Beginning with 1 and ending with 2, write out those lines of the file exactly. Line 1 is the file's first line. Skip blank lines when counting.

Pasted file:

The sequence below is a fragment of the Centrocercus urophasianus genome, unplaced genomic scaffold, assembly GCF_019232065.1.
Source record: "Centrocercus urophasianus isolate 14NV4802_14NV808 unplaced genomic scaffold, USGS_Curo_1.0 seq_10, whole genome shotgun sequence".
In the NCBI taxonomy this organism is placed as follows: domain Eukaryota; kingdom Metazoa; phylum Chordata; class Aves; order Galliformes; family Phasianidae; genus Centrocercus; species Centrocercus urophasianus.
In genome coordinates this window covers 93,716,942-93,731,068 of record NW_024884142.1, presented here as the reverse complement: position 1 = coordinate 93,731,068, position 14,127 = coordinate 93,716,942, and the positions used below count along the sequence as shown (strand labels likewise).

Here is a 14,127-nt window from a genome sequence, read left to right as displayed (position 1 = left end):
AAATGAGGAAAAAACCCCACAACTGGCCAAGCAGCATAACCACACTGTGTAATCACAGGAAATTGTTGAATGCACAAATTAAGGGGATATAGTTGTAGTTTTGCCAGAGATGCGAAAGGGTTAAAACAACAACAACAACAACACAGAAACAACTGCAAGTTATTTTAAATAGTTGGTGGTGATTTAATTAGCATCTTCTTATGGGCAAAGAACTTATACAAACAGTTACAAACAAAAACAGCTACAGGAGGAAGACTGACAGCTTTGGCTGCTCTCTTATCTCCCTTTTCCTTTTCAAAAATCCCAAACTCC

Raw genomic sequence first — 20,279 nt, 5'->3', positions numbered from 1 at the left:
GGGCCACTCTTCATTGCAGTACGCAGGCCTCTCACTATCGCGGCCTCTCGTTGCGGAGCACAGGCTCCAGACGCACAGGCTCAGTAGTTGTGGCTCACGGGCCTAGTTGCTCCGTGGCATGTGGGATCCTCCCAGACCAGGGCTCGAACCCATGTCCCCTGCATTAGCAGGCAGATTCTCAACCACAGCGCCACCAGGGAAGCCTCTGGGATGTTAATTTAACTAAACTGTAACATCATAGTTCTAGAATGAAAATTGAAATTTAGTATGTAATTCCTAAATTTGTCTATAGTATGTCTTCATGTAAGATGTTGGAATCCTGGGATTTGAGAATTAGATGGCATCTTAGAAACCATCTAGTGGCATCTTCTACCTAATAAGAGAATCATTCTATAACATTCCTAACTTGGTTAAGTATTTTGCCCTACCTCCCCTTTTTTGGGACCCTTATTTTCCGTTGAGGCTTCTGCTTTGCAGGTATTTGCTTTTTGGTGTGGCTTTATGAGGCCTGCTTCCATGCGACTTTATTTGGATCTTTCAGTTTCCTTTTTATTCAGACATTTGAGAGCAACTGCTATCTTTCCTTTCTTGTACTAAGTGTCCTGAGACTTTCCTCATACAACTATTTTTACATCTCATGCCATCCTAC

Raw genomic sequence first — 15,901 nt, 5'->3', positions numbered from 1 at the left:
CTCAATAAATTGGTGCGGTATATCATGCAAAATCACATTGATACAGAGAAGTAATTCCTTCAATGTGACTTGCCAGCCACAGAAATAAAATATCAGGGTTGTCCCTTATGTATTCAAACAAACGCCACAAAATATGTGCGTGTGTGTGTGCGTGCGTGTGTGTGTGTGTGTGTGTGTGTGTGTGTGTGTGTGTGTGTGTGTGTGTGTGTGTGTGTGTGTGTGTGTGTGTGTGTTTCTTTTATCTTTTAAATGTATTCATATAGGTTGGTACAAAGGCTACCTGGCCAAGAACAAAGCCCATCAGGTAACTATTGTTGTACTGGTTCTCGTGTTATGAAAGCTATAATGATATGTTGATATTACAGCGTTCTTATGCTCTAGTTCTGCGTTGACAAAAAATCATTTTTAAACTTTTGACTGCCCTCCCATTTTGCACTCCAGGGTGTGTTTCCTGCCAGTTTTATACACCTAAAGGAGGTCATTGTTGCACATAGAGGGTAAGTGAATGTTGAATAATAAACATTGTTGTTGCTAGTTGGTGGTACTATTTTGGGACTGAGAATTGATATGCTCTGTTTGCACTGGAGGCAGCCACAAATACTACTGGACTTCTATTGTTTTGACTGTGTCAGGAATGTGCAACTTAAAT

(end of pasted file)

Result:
The sequence below is a fragment of the Centrocercus urophasianus genome, unplaced genomic scaffold, assembly GCF_019232065.1.
Source record: "Centrocercus urophasianus isolate 14NV4802_14NV808 unplaced genomic scaffold, USGS_Curo_1.0 seq_10, whole genome shotgun sequence".